The articles in this series will work through a simple example from start to finish, with the result being a complete IEPD. The example case study will be to implement a simple theft report that covers registered vehicles. Hypothetically, local law enforcement would use the theft report to inform interested parties, such as the Division of Motor Vehicles or the City Bicycle Registration Bureau, of thefts of motor vehicles and bicycles. During my requirements gathering phase, I have gathered general information on the data that needs to be shared and determined that only one type of message is required: the theft report. In reality, an IEPD often consists of multiple related message types.
Because a main goal of NIEM is data interoperability, it makes sense to consider reusing an existing IEPD before creating a new one from scratch. NIEM provides an IEPD clearinghouse that allows you to search for existing IEPDs submitted by other organizations. See Resources for a link to the IEPD clearinghouse.
If you can't find an existing IEPD that suits your needs, you will need to build one. Developing a new NIEM IEPD requires five steps:
- Model your exchange.
- Map your exchange to the NIEM data model.
- Create a subset of the NIEM model for use in your exchange.
- Create exchange and extension schemas to describe your custom components.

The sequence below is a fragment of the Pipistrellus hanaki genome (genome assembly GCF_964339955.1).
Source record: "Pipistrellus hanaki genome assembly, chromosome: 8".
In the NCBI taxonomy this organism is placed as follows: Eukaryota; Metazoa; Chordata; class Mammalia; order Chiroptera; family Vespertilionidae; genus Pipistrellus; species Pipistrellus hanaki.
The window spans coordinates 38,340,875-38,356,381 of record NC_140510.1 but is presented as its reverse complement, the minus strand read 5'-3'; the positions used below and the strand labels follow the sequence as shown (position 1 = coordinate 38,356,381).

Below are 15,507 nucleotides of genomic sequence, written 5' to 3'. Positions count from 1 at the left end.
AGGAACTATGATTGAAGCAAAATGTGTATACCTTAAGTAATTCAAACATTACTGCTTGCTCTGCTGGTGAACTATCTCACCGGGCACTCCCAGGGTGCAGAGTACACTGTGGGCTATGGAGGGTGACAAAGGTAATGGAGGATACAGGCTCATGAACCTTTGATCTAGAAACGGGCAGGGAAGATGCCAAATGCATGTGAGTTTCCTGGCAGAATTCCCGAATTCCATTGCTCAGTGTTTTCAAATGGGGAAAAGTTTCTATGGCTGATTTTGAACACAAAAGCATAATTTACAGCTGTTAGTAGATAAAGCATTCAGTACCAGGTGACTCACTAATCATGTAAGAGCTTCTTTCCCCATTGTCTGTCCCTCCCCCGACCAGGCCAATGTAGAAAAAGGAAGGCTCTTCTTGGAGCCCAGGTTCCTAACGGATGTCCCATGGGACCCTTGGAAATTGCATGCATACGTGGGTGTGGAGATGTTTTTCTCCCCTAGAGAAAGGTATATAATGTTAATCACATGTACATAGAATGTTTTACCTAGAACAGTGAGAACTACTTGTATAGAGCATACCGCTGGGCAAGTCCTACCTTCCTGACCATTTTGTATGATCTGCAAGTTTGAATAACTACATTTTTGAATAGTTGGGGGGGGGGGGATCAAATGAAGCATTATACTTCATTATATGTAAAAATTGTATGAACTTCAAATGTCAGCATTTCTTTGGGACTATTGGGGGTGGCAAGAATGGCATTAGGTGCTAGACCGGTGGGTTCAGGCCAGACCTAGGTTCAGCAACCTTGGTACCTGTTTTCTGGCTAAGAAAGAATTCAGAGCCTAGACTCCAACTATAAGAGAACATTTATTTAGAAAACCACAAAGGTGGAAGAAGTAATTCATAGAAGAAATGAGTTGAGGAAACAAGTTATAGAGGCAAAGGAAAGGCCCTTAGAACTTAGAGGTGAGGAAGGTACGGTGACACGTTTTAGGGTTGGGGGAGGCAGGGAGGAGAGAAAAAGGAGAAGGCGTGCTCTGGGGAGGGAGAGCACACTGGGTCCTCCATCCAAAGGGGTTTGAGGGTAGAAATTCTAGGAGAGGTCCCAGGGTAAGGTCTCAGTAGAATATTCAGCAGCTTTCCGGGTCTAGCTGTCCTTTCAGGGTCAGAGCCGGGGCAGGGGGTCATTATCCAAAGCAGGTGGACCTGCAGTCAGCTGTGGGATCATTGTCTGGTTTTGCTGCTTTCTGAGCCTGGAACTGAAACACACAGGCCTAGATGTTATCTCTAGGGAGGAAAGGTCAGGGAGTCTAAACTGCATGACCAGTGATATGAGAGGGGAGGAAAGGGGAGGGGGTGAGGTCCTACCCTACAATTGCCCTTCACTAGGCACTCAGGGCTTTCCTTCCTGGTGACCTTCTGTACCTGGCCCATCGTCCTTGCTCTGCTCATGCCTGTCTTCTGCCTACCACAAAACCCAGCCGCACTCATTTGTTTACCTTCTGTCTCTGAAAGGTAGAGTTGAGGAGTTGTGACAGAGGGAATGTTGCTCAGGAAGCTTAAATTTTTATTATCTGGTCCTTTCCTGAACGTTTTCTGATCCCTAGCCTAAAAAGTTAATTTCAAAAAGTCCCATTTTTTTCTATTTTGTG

- Assemble an IEPD with all of the appropriate artifacts.
This article describes step 1; the rest of the articles in this series will cover steps 2 through 5. Even if you choose to reuse an existing IEPD, this article series might still be a useful guide to help you to understand the content and structure of the IEPDs you are using.
Understanding the NIEM model
Before you create a model for your exchange, it is useful to understand how the NIEM data model is structured. NIEM defines concepts—such as types, properties, and associations—that are probably familiar to you from other data modeling paradigms.
NIEM model concepts
Types represent things, both tangible and intangible. Some of the most
fundamental types in the NIEM model are
There are also thousands more, with varying degrees of granularity. Types
might be known as classes or entities in other modeling paradigms.
Properties are attributes of types. They can themselves have complex types.
PersonName is a property of
PersonType, but it is also has a type
PersonNameType that has its own structure containing
and so on.
Types can be derived from other types and inherit their properties, which is
analogous to generalizations in an object-oriented model. For example,
ItemType is a generic type that has many types
derived from it, including
Associations are relationships between two types. You might have an
association between an
Incident and a
Person or a
Location. Associations in NIEM are separate
from the types they relate.
Roles represent temporary affiliations that a type might have in a particular
context. For example, in a theft incident, a person might play the role of
Augmentations are bundles of properties that you can reuse and share. These are more commonly used in the NIEM domain models than in your IEPDs.
Metadata is information about the content of a message, such as when the information was gathered and how reliable it is. NIEM makes special provisions in its model for relating data to metadata.
The NIEM model in XML